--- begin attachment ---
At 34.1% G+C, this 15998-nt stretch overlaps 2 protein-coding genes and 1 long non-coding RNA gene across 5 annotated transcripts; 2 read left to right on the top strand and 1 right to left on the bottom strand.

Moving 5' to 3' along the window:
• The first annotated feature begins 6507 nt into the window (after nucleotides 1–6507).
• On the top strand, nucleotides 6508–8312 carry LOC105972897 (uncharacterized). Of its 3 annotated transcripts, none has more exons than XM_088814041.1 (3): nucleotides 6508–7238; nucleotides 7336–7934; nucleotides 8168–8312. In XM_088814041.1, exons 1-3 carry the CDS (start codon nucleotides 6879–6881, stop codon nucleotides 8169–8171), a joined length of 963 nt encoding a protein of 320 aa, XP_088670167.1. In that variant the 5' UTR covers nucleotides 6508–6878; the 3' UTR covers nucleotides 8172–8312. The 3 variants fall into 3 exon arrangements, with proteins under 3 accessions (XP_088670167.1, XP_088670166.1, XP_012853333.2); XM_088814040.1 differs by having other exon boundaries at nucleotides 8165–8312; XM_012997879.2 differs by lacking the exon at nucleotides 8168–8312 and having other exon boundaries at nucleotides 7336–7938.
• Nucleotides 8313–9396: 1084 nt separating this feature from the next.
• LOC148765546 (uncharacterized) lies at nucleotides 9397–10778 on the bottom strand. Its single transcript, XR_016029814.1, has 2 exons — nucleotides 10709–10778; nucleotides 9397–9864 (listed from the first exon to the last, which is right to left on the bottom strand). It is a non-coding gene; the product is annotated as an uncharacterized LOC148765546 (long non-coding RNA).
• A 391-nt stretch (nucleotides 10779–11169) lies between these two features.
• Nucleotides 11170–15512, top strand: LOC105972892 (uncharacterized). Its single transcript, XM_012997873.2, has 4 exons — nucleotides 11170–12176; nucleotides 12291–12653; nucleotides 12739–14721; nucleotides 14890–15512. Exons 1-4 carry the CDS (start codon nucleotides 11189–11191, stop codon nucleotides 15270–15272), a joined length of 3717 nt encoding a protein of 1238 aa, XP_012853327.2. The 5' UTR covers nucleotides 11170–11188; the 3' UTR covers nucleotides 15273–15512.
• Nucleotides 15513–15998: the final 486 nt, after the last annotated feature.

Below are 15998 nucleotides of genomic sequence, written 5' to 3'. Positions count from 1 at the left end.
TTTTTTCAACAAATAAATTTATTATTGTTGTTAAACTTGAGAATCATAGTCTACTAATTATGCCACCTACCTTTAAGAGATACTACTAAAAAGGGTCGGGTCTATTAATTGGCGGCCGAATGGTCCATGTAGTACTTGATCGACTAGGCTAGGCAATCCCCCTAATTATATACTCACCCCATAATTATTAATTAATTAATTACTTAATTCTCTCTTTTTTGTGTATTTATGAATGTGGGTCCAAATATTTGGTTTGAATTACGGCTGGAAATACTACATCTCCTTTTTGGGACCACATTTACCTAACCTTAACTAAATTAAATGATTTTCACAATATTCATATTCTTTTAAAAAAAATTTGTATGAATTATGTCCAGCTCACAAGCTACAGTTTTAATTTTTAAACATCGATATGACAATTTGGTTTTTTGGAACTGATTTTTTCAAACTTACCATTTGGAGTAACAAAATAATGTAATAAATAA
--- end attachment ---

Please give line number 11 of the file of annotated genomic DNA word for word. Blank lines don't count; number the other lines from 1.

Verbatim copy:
TTTTTTCAACAAATAAATTTATTATTGTTGTTAAACTTGAGAATCATAGTCTACTAATTATGCCACCTACCTTTAAGAGATACTACTAAAAAGGGTCGGGTCTATTAATTGGCGGCCGAATGGTCCATGTAGTACTTGATCGACTAGGCTAGGCAATCCCCCTAATTATATACTCACCCCATAATTATTAATTAATTAATTACTTAATTCTCTCTTTTTTGTGTATTTATGAATGTGGGTCCAAATATTTGGTTTGAATTACGGCTGGAAATACTACATCTCCTTTTTGGGACCACATTTACCTAACCTTAACTAAATTAAATGATTTTCACAATATTCATATTCTTTTAAAAAAAATTTGTATGAATTATGTCCAGCTCACAAGCTACAGTTTTAATTTTTAAACATCGATATGACAATTTGGTTTTTTGGAACTGATTTTTTCAAACTTACCATTTGGAGTAACAAAATAATGTAATAAATAA